Dealing with Summer Heat

medical symbalI knew there was a problem the moment I stepped into the house. It was one of those stunningly hot Southern Illinois summer days, and the house was absolutely stifling. The house belonged to "Nellie," one of the senior citizens that I helped periodically in my position as a social service worker for a county senior citizen agency.

Nellie was in her seventies, and had some health problems, including an eye condition that severely affected her vision. She spent her money cautiously, but she had enough resources to maintain herself comfortably, and she did have a window air-conditioner. My experience with Nellie up to that time told me that although she had some limits in her functional abilities, her mind was quite clear. She knew what she needed, and knew how to go about getting her needs met.

On this day, however, Nellie was uncharacteristically vague. She knew it was hot. She knew her air-conditioner was not working. But her only plan to meet this emergency was to wait for her son from Wisconsin to visit her. She thought he might visit that weekend. She seemed to be in a heat induced "daze" that was impairing her judgment and ability to understand that she was in a dangerous situation.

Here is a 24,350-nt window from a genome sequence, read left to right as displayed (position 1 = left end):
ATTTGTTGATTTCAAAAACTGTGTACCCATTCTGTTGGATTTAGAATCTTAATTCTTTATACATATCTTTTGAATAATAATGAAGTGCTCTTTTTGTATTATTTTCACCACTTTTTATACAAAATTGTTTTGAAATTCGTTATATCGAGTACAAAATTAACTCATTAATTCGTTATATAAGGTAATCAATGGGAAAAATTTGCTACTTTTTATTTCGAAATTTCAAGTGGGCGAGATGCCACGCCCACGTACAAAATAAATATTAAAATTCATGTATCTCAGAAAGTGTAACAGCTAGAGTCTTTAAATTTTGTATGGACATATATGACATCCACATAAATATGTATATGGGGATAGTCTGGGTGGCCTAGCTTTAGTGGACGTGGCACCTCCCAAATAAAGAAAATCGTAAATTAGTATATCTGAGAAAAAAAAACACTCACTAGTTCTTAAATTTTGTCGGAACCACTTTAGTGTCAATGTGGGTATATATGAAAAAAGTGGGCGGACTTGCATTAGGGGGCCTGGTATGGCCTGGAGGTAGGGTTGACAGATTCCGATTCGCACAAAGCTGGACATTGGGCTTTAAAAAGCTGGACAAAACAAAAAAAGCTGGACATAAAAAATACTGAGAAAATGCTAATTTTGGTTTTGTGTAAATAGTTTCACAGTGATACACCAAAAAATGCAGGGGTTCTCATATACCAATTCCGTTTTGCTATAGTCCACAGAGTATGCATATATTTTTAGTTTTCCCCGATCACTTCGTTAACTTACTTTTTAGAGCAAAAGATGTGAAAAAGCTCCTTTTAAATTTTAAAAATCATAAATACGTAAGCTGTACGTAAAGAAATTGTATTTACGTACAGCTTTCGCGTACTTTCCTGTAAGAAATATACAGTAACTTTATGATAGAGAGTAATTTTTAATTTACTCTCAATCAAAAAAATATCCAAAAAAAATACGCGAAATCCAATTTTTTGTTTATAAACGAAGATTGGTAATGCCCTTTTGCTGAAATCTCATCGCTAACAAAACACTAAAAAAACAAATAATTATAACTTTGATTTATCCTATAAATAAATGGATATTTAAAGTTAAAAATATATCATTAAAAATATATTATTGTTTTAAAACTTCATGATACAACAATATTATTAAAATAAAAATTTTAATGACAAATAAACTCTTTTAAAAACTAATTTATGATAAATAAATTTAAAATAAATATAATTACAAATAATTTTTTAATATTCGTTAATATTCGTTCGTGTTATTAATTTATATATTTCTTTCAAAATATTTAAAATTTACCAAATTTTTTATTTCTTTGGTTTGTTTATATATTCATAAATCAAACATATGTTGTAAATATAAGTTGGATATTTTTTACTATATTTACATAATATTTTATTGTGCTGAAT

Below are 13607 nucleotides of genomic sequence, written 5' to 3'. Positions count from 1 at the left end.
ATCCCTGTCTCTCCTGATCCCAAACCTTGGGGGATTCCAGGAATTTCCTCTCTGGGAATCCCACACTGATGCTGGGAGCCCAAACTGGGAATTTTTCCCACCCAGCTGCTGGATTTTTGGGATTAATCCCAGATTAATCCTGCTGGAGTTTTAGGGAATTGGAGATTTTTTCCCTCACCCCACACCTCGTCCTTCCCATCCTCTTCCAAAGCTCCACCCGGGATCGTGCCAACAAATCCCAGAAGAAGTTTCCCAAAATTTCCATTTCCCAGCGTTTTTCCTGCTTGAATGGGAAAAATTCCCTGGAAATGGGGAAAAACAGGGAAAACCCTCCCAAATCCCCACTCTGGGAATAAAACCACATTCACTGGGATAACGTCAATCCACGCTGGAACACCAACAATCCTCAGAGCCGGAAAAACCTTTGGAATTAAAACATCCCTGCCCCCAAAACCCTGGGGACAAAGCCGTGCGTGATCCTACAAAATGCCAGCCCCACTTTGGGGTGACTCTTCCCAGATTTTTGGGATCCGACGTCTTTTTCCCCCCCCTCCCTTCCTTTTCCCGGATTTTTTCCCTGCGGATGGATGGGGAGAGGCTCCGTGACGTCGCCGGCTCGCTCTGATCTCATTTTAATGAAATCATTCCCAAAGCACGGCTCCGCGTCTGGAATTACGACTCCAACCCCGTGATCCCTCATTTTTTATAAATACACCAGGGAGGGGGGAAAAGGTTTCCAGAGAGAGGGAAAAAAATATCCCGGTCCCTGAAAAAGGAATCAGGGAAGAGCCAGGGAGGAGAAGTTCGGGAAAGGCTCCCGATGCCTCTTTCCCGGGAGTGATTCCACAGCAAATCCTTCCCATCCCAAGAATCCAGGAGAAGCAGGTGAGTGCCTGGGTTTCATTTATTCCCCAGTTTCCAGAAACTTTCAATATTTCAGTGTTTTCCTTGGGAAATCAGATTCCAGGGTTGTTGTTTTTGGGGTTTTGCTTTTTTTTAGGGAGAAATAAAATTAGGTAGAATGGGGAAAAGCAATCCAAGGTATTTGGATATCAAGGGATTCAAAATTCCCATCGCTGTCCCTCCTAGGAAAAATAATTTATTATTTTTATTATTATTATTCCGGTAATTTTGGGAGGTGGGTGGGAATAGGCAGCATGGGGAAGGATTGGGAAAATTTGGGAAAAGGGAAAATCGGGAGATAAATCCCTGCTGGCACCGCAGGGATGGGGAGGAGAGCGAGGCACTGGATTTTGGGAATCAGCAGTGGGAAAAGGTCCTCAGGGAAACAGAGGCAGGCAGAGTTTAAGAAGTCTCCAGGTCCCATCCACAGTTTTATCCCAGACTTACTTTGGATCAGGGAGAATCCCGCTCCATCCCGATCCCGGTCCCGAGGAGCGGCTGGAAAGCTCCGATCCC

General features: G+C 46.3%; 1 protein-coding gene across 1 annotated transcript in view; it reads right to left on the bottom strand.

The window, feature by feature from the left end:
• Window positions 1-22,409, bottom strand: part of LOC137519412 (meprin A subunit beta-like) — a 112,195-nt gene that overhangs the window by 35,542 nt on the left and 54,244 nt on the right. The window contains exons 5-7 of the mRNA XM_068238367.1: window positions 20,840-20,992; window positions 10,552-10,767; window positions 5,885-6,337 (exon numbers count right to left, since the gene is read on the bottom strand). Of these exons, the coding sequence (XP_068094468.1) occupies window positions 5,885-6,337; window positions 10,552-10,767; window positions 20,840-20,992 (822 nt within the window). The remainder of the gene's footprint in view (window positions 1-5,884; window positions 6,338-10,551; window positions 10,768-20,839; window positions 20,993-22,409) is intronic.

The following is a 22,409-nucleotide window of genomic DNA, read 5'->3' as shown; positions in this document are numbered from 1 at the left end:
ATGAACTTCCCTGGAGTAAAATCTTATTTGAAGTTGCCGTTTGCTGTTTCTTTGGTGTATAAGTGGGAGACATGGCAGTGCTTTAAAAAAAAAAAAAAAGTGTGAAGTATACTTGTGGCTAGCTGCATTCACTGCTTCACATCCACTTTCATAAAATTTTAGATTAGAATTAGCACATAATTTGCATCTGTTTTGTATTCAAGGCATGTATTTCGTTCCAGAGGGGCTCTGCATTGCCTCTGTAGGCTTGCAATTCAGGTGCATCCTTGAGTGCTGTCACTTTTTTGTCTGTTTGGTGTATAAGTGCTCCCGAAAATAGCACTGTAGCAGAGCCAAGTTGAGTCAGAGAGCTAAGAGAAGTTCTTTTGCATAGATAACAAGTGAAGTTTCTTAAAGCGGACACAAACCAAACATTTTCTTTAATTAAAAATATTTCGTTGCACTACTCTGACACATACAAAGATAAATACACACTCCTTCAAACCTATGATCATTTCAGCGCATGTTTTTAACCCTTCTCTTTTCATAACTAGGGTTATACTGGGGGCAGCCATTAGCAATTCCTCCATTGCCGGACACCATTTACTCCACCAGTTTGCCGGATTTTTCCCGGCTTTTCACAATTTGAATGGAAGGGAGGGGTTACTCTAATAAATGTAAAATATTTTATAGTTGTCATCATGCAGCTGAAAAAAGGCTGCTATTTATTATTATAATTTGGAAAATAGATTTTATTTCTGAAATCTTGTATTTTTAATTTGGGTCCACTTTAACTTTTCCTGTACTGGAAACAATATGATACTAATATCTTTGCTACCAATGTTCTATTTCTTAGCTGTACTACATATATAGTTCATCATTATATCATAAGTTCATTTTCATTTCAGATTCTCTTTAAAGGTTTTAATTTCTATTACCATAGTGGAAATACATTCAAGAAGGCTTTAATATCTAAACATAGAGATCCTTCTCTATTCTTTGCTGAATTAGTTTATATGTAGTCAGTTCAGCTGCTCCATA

Fortunately, she accepted my help in this situation. The son was called, the air-conditioner was repaired, and Nellie recovered. She once again was the "take charge" Nellie I had come to know.

The situation scared me, and even though that was years ago, I have never forgotten the effect that excessive heat can have. There are older people in southern Illinois who have survived many a summer without air-conditioning, but to do so requires that they be "heat smart." That means taking special precautions against the heat.

The National Institute on Aging has some tips for dealing with the heat-

Even people who are accustomed to the heat may find that advancing years and the effects of medical conditions can lessen their ability to cope. Anyone who does not have air-conditioning should make alternative plans for when the heat gets to be too much. A visit at a friend or relative's house for a few hours or for a day or two in the hottest weather may be the simplest alternative.

Other alternatives could include-

If you have a senior friend or relative who does not have air-conditioning, check with them often, and be prepared to offer whatever alternatives they might accept. Even a drive in an air-conditioned car and a lunch or snack at a fast food place might be a welcome break. For some, a few hours a day in air-conditioning can mean the difference between staying well and becoming ill from the heat. Do not overlook seniors with medical conditions who may have difficulty leaving home; it is especially important to check on them regularly.

If you would like to lend a helping hand to others, consider giving old fans to Senior Centers that distribute them to seniors in need.

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